"Like a Foolish Man Who Built His House on Sand:" A Reflection on Federal Outlays to Protect Beach-Front Property

I am taking a few days of solitude at the Delaware Shore and I want to ponder with you one of our American spending priorities that irks me just a bit, especially on account of it’s direct violation of a Biblical axiom.

The practice is building on sand which Jesus uses as an image for foolishness:

But everyone who hears these words of mine and does not put them into practice is like a foolish man who built his house on sand. The rain came down, the streams rose, and the winds blew and beat against that house, and it fell with a great crash.” (Mat 7:26-27)

Now here I am, mind you, sitting in a dwelling built on a sandbar as I write this! Hence, I am somehow partaking, albeit in a temporary, rent paying manner, in the very foolishness imaged by Jesus’ parable.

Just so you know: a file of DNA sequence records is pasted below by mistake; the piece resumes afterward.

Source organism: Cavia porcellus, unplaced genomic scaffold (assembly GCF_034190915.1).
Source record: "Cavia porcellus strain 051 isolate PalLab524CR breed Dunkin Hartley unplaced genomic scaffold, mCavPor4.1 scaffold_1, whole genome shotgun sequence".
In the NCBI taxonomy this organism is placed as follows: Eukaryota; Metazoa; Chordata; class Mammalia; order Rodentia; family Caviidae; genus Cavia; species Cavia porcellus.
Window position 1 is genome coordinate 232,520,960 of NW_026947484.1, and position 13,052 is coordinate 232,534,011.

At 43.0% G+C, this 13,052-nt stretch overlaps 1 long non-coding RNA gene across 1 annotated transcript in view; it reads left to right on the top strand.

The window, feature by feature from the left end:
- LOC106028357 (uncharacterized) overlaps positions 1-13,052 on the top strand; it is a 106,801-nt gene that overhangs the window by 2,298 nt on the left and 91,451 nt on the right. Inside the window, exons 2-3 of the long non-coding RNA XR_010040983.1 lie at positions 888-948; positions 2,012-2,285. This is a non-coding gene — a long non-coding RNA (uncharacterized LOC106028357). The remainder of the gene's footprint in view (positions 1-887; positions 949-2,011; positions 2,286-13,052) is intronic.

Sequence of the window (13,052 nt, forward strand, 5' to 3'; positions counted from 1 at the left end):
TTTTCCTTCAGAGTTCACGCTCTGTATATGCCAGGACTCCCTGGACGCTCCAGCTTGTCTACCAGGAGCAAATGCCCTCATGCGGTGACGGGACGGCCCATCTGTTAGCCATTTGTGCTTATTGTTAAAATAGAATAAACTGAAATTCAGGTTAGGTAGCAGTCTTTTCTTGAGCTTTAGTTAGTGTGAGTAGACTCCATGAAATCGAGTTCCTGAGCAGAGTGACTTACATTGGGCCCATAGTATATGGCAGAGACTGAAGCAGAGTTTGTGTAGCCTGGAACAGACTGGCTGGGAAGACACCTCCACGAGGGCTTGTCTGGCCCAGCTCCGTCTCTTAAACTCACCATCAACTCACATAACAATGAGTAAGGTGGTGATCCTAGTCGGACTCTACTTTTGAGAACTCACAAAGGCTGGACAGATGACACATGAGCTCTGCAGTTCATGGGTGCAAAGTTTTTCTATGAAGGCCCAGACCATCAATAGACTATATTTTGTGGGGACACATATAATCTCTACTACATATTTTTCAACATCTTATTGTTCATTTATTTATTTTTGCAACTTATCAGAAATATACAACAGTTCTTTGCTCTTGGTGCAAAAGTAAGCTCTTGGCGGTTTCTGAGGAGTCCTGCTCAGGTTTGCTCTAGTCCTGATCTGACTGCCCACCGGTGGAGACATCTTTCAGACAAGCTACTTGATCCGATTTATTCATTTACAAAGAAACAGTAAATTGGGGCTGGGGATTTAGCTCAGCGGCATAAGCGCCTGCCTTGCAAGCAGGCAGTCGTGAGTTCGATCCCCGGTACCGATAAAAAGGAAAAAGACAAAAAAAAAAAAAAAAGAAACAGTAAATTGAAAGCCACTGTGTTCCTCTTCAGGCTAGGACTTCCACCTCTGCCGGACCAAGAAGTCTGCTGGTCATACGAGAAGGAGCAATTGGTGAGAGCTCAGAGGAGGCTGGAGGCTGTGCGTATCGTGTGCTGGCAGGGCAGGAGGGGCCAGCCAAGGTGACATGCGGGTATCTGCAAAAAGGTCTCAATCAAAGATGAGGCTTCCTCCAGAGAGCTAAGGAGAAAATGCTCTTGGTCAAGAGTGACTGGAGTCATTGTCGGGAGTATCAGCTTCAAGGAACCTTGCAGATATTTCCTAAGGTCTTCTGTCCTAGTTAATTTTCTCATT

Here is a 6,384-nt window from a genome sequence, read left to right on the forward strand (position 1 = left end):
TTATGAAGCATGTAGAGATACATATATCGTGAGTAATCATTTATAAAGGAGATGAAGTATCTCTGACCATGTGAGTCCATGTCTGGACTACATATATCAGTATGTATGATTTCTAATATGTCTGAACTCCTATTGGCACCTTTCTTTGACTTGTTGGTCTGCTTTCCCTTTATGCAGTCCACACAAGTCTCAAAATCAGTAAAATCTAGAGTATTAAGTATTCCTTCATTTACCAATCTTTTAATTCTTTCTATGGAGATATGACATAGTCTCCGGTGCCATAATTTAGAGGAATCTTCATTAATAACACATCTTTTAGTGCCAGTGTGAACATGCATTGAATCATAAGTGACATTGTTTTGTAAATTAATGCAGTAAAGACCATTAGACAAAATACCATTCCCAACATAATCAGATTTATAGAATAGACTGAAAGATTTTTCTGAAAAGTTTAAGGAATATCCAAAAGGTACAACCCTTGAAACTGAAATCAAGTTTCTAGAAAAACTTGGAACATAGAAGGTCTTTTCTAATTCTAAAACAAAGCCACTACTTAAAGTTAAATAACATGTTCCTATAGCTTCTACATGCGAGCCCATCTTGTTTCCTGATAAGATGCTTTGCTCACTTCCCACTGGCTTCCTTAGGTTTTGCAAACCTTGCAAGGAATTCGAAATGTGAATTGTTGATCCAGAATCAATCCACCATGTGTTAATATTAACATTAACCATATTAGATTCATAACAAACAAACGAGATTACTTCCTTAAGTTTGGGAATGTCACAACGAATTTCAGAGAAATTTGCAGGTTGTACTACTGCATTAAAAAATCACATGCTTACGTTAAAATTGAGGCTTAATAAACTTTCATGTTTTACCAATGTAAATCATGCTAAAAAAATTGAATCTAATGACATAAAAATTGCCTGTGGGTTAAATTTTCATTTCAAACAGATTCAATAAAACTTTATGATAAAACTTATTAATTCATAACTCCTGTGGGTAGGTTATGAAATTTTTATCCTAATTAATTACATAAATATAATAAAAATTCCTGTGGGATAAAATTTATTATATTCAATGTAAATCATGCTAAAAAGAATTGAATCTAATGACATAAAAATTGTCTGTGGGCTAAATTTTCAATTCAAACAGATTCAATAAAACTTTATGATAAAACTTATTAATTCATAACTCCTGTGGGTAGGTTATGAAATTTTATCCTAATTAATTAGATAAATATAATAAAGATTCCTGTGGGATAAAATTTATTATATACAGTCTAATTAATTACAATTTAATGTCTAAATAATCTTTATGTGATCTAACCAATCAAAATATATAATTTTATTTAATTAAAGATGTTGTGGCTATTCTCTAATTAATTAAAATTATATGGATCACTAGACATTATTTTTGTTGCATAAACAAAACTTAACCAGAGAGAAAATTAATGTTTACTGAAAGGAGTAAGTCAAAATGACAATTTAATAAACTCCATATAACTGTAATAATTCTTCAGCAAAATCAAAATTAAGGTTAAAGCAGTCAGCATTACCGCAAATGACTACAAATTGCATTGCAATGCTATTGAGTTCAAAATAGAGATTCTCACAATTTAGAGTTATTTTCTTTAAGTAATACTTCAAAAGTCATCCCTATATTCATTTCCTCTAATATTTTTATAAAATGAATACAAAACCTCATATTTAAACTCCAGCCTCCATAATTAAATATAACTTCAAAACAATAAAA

Consider too, as most of you know, the “beach” is not often where the mainland reaches the ocean. The beach, if it is of sand, is often  a barrier island, a sand bar really, with a back bay, and its front toward the ocean. These barrier islands can be as wide as a mile or two, and as narrow as a few hundred feet in places. (See photo upper right).

Always Changing – It is also the nature of these barrier islands, and even of mainland beaches, to shift and shape differently over the decades and centuries. They are dynamic systems, if you will, interacting with the sea currents and wave actions which form, deform and reform them. They are powerfully affected by hurricanes and “Noreasters” here on the east coast. Even beaches directly connected to a mainland shift and shape differently over the years.

So in the end it seems pretty clear why building on sand and especially on sand close to the ocean is a euphemism for foolishness.